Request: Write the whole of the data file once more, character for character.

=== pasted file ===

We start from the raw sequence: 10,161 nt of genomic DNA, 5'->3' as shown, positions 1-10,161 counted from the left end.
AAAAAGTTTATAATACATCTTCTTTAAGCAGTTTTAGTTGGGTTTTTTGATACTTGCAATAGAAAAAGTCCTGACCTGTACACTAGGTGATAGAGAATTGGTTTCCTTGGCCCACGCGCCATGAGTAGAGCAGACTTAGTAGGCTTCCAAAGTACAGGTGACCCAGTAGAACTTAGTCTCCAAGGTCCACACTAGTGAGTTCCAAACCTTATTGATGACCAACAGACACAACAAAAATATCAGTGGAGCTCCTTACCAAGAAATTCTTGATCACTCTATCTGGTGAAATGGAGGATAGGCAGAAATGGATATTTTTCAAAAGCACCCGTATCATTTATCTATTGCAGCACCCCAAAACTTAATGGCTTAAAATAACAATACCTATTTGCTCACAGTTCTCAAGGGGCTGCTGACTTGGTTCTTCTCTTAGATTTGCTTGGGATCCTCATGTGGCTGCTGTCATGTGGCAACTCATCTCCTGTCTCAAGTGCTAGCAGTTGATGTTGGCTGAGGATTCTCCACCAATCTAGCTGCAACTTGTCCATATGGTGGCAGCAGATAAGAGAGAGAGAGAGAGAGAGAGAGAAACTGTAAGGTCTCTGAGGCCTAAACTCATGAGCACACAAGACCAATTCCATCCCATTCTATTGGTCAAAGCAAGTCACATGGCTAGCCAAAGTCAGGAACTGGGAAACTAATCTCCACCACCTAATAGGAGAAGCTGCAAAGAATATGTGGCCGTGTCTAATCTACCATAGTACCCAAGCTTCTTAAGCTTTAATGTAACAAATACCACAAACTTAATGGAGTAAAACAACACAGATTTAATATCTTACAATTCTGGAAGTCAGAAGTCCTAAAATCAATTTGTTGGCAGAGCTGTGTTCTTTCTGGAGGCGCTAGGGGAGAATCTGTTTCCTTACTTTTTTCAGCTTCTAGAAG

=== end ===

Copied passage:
We start from the raw sequence: 10,161 nt of genomic DNA, 5'->3' as shown, positions 1-10,161 counted from the left end.
AAAAAGTTTATAATACATCTTCTTTAAGCAGTTTTAGTTGGGTTTTTTGATACTTGCAATAGAAAAAGTCCTGACCTGTACACTAGGTGATAGAGAATTGGTTTCCTTGGCCCACGCGCCATGAGTAGAGCAGACTTAGTAGGCTTCCAAAGTACAGGTGACCCAGTAGAACTTAGTCTCCAAGGTCCACACTAGTGAGTTCCAAACCTTATTGATGACCAACAGACACAACAAAAATATCAGTGGAGCTCCTTACCAAGAAATTCTTGATCACTCTATCTGGTGAAATGGAGGATAGGCAGAAATGGATATTTTTCAAAAGCACCCGTATCATTTATCTATTGCAGCACCCCAAAACTTAATGGCTTAAAATAACAATACCTATTTGCTCACAGTTCTCAAGGGGCTGCTGACTTGGTTCTTCTCTTAGATTTGCTTGGGATCCTCATGTGGCTGCTGTCATGTGGCAACTCATCTCCTGTCTCAAGTGCTAGCAGTTGATGTTGGCTGAGGATTCTCCACCAATCTAGCTGCAACTTGTCCATATGGTGGCAGCAGATAAGAGAGAGAGAGAGAGAGAGAGAGAAACTGTAAGGTCTCTGAGGCCTAAACTCATGAGCACACAAGACCAATTCCATCCCATTCTATTGGTCAAAGCAAGTCACATGGCTAGCCAAAGTCAGGAACTGGGAAACTAATCTCCACCACCTAATAGGAGAAGCTGCAAAGAATATGTGGCCGTGTCTAATCTACCATAGTACCCAAGCTTCTTAAGCTTTAATGTAACAAATACCACAAACTTAATGGAGTAAAACAACACAGATTTAATATCTTACAATTCTGGAAGTCAGAAGTCCTAAAATCAATTTGTTGGCAGAGCTGTGTTCTTTCTGGAGGCGCTAGGGGAGAATCTGTTTCCTTACTTTTTTCAGCTTCTAGAAG